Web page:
Saif ul-Mulk succeeded his father at the age of four. He reigned under a Council of Regency for the next twelve years, during which Pakistani authority gradually increased over the state. Although installed as a constitutional ruler when he came of age in 1966, he did not enjoy his new status very long. Chitral was absorbed and fully integrated into the Republic of Pakistan by Yahya Khan in 1969. In order to reduce the popular Mehtar's influence, he, like so many other princes in neighbouring India, was "invited" to represent his country abroad. He served in various diplomatic posts and retired from the service as Consul-General in Hong Kong in 1989.
The ruling family of Chitral was the Katur dynasty, founded by Shah Katur (1585–1630), which governed Chitral until 1969 when the government of Pakistan took over. During the reign of Mehtar Aman-ul-Mulk, known as Lot (Great) Mehtar, the dynasty's sway extended from Asmar in the Kunar Valley of Afghanistan to Punial in the Gilgit Valley.
Tribes in Upper Swat, Dir Kohistan and Kafiristan (present day Nuristan, not to be confused with the Kalasha valleys which have always been an integral part of Chitral) paid tribute to the Mehtar of Chitral.
The ruler's title, Mehtar, is unique; his male descendants were styled Mehtarjao, equally rare, until the higher (Persian) royal style Shahzada, originally reserved for the Crown Prince (Tsik mehtar, again unique, as Heir Persumptive, becoming Wali-Akht Sahib when heir Apparent), was extended to all princes of the Mehtar's blood since the rulers at that point.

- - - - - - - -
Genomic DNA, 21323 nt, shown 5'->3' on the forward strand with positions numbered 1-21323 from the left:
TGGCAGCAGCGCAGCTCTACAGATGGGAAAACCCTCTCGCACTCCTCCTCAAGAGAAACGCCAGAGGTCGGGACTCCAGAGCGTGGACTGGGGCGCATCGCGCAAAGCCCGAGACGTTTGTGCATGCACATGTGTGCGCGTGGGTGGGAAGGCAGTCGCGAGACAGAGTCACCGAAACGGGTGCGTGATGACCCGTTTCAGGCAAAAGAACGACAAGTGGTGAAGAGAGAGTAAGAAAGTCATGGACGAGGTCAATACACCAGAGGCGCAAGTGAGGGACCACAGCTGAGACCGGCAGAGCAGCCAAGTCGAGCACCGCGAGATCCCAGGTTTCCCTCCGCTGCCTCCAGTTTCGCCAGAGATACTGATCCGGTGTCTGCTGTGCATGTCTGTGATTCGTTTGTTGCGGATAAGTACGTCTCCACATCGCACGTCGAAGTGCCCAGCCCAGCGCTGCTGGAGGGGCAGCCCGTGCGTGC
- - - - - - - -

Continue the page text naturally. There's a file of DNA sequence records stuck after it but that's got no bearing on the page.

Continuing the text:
The scions of the Katur dynasty are still widely respected and honoured by the people of Chitral today, but the current Mehtar, H.H. Mehtar Muhammad Saif ul-Mulk Nasir does not hold any official powers. He is married to the daughter of Nawab Muhammad Saeed Khan, the Nawab of Amb and has two sons and two daughters including:
1. Mehtarbaak Shahzada Fateh ul-Mulk 'Ali Nasir, Wali-Akht Sahib, born 27 November 1983
2. Shahzada Hammad ul-Mulk Nasir, born 20 September 1990
Tenure Mehtars of Chitral 1712–1745 Sangeen Ali 1745 - Unknown date Mohammad Beg Unknown date - 1775 Unknown ruler 1775–1790 Faramarz Shah of Yasin 1790–1795 Shah Afzal I 1795–1798 Shah Fazal 1798 - Unknown date Shah Khairullah Khuswaqte Unknown date - 1818 Mohtaram Shah II (1st time) 1818 - 1820s Nawaz Khan 1820s - 1833 Aman ul-Mulk I 1833–1837 Mohtaram Shah II (2nd time) 1837–1853 Shah Afzal II 1853–1857 Mohtaram Shah III 1857 - 30 August 1892 Aman ul-Mulk II 30 August 1892 - 1 December 1892 Afzal ul-Mulk 1 December 1892 - 12 December 1892 Shir Afzal Khan 12 December 1892 - 1 January 1895 Nizam ul-Mulk 1 January 1895 - 2 September 1895 Amir ul-Mulk 1 May 1895 - 13 October 1936 Shuja ul-Mulk 13 October 1936 - 29 June 1943 Mohammad Nasir ul-Mulk 29 June 1943 - 7 January 1949 Mohammad Muzaffar ul-Mulk 7 January 1949 - 14 October 1953 Saif ur-Rahman 14 October 1953 - 28 July 1969 Mohammad Saif ul-Mulk Nasir 28 July 1969 State of Chitral dissolved
- ^ Ben Cahoon, WorldStatesmen.org. "Pakistan Princely States". http://www.worldstatesmen.org/Pakistan_princes.html#Chitral. Retrieved 2007-10-03.
- Brief history of Chitral State at 4DW website
- World Statesmen website on Pakistan
- Government of Khyber Pakhtunkhwa
- Government of Pakistan
- Latest News and Views on Chitral